more » « less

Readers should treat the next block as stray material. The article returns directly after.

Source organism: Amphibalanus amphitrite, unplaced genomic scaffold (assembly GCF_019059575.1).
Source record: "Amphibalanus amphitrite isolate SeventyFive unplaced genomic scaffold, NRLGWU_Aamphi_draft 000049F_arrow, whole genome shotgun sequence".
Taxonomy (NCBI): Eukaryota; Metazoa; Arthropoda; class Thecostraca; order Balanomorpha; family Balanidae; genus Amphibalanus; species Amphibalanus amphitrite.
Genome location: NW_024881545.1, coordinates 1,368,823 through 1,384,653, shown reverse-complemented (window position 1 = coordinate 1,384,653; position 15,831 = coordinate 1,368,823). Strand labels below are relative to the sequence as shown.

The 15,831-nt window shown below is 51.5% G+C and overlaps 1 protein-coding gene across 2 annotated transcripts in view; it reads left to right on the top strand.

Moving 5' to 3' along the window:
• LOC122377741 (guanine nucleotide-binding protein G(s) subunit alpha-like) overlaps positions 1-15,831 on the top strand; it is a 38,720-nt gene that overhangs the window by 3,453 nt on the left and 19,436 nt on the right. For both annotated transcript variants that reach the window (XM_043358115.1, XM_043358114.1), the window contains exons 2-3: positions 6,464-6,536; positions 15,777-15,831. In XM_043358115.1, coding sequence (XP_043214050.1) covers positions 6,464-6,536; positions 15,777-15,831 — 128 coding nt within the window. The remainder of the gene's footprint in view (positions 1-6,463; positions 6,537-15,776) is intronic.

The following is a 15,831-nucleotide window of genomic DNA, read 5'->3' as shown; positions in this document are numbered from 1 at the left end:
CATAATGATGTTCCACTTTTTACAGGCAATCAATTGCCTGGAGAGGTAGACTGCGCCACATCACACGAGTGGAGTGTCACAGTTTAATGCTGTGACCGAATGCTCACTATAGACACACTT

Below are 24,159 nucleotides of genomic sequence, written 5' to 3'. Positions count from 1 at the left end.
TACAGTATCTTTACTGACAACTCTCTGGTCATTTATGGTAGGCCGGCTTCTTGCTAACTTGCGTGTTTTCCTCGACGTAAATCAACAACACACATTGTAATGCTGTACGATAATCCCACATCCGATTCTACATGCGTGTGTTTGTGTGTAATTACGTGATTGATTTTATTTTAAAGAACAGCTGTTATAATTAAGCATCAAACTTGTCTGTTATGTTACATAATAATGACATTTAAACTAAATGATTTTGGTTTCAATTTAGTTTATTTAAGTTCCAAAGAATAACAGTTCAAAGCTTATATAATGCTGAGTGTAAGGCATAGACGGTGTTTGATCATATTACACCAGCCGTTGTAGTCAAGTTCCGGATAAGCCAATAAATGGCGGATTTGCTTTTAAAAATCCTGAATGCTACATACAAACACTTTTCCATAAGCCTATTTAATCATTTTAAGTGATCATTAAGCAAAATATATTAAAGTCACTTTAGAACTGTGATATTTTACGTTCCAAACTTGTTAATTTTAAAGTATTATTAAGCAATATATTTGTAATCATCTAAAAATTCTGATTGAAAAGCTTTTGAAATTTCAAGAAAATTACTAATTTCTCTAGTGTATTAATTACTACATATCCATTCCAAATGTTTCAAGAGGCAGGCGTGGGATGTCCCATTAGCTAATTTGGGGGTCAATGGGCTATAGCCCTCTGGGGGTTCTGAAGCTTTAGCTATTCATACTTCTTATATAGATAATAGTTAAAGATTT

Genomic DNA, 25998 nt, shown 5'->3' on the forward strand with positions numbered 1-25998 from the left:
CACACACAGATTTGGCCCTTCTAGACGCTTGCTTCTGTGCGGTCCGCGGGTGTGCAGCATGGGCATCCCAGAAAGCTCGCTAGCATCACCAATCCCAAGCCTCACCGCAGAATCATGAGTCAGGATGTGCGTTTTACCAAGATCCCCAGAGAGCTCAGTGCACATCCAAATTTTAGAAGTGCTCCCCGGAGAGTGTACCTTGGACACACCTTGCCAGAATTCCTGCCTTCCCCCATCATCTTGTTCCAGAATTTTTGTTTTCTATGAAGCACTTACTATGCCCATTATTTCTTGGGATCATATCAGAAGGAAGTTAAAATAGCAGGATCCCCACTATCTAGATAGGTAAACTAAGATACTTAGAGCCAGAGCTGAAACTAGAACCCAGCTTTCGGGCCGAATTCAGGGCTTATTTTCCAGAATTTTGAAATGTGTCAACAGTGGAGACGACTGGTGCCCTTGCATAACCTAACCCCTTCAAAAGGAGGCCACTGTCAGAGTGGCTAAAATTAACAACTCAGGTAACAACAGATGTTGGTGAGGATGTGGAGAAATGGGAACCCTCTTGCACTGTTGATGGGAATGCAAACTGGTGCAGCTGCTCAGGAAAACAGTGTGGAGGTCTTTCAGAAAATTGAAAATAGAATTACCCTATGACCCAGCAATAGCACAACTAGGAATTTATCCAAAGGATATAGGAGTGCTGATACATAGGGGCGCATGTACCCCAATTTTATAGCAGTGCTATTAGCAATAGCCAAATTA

4. Bread wheat (Triticum aestivum) is a major food crop and an important plant system for agricultural genetics research. However, due to the complexity and size of its allohexaploid genome, genomic resources are limited compared to other major crops. The IWGSC recently published a reference genome and associated annotation (IWGSC CS v1.0, Chinese Spring) that has been widely adopted and utilized by the wheat community. Although this reference assembly represents all three wheat subgenomes at chromosome-scale, it was derived from short reads, and thus is missing a substantial portion of the expected 16 Gbp of genomic sequence. We earlier published an independent wheat assembly (Triticum_aestivum_3.1, Chinese Spring) that came much closer in length to the expected genome size, although it was only a contig-level assembly lacking gene annotations. Here, we describe a reference-guided effort to scaffold those contigs into chromosome-length pseudomolecules, add in any missing sequence that was unique to the IWGSC CS v1.0 assembly, and annotate the resulting pseudomolecules with genes. Our updated assembly, Triticum_aestivum_4.0, contains 15.07 Gbp of non-gap sequence anchored to chromosomes, which is 1.2 Gbps more than the previous reference assembly. It includes 108,639 genes unambiguously localized to chromosomes, including over 2,000 genes that were previously unplaced. We also discovered more than 5,700 additional gene copies, facilitating the accurate annotation of functional gene duplications including at the Ppd-B1 photoperiod response locus.